The motion of a two-body system under their internal forces (assuming no external forces) can be studied using the Lagrangian analysis.
We assume that both the bodies experience equal and opposite forces and rotate around the common centre of mass. Then, the differential equations describing the orbits (see (1), (2) and (3) in image) have the reduced mass terms to represent combined motion of both the masses.
In these equations, if we assume that the central mass is very large compared to the planet mass, then the planet mass (m2) term vanishes and orbit equations become dependent only on the mass of the central body (m1). This situation is similar to the Schwarzschild solution results (eq. (4) in image) for a large central mass. The GR analysis suggests that the space-time around the large central mass gets curved and therefore the planets have to necessarily follow a curved path. The nature of the curved path is independent of the mass of the planet. Therefore, even a photon (which has zero mass) path has to bend as the space itself is curved.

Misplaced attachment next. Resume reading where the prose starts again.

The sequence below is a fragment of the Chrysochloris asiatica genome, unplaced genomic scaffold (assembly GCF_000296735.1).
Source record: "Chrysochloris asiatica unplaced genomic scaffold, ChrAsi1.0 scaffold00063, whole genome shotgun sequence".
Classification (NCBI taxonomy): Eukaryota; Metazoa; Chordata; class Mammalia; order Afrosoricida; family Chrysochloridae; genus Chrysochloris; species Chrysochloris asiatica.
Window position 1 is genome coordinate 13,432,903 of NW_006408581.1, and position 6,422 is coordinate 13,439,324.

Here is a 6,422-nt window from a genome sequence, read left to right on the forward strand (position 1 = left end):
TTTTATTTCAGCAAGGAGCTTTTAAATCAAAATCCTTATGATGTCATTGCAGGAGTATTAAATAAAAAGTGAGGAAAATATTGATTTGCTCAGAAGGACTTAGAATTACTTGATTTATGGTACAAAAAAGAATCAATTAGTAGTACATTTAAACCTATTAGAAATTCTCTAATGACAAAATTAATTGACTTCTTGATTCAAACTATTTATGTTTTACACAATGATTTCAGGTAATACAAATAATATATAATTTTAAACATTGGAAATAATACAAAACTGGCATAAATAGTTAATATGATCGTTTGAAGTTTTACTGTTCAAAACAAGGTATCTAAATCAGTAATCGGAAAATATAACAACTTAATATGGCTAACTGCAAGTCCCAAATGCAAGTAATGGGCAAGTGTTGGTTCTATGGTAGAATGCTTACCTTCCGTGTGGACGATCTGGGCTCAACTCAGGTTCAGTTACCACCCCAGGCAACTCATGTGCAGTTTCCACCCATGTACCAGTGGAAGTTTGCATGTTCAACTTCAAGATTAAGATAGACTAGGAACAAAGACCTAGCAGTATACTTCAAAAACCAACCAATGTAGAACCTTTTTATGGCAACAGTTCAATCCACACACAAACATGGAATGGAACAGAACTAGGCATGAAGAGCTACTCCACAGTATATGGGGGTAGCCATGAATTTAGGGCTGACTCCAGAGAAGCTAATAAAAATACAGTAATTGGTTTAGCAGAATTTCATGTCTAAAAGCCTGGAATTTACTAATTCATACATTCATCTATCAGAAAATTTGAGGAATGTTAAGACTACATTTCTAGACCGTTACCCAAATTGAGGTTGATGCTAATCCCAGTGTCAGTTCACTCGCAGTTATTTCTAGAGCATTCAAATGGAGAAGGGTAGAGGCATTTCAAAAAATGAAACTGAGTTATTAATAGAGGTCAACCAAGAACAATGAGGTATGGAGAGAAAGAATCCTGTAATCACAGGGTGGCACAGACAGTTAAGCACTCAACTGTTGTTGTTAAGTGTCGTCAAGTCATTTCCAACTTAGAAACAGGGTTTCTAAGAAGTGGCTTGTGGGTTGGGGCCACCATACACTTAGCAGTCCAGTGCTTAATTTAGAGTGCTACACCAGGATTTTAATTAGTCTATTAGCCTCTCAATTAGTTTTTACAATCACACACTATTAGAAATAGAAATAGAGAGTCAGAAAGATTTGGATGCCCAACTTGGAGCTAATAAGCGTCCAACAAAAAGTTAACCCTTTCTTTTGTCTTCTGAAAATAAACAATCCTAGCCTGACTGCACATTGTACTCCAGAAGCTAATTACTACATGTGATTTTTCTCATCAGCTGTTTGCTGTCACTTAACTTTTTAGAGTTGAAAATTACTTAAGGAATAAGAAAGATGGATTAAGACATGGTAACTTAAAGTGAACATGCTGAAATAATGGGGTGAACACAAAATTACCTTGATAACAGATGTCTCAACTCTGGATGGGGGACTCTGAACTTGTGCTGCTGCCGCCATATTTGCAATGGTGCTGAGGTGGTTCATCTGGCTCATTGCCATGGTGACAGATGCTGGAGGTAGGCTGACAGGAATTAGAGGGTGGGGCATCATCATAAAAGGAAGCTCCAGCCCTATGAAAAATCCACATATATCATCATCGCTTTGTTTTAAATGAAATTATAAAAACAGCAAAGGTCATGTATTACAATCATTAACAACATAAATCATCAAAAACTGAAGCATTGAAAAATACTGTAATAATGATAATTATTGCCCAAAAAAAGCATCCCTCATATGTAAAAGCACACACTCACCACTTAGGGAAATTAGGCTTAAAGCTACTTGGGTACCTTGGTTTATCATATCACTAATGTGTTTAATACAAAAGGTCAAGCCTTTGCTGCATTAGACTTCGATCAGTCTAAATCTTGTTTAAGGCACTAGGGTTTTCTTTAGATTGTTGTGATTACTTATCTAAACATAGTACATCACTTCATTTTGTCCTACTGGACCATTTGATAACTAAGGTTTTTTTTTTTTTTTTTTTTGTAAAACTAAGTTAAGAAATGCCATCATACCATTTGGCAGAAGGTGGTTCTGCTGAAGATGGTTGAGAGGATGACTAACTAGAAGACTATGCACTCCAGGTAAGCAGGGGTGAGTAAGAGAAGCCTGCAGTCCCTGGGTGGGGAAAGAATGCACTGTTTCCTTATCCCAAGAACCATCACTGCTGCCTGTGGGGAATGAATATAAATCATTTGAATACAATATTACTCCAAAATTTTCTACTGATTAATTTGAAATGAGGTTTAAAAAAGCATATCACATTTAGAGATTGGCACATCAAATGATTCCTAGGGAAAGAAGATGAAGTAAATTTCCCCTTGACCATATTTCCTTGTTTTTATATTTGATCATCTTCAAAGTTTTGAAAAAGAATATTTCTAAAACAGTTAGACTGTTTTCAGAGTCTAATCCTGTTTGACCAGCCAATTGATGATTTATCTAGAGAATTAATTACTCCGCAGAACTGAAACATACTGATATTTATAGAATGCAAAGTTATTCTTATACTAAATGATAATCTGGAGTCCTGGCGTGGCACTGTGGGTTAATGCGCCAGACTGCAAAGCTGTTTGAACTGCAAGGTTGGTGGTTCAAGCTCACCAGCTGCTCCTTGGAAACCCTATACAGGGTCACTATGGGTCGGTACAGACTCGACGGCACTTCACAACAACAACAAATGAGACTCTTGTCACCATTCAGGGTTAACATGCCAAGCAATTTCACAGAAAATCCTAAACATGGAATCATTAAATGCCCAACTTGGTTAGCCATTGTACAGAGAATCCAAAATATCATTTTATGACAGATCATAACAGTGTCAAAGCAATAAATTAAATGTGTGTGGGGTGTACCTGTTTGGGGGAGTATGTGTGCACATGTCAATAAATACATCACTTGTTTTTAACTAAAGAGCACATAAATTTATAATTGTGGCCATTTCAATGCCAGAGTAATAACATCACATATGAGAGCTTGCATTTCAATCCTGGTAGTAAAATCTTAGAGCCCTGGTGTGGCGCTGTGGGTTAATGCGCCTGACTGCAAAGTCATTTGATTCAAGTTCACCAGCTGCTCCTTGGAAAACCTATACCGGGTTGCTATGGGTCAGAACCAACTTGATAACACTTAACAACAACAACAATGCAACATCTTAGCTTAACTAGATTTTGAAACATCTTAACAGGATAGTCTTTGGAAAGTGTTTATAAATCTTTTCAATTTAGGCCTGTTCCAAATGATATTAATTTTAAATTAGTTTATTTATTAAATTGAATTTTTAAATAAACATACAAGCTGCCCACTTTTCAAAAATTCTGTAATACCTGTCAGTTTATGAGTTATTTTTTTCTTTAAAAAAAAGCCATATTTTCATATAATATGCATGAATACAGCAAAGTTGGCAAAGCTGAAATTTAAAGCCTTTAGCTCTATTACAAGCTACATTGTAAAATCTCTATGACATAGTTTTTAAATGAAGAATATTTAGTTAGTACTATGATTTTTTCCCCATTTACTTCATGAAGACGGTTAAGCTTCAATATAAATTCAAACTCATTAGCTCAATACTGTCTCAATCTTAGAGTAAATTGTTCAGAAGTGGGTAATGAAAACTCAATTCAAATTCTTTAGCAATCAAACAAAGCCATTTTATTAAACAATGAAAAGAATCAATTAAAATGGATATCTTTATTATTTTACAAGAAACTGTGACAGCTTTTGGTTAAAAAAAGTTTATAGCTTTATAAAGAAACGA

But, we may also have a situation where the planet mass is not very small compared with the central star. Then according to the classical analysis, the rotation of both the bodies around the common centre will have to be considered. In a classical analysis, this two-body system can be represented mathematically as a single reduced mass rotating around the centre. Similarly, an analysis for the two-body system, based on GR should also consider the resultant curvature created by the both masses.
The question is: How to include the reduced mass term in the GR analysis? This is necessary to ensure that the results of the classical analysis and GR are consistent with each other.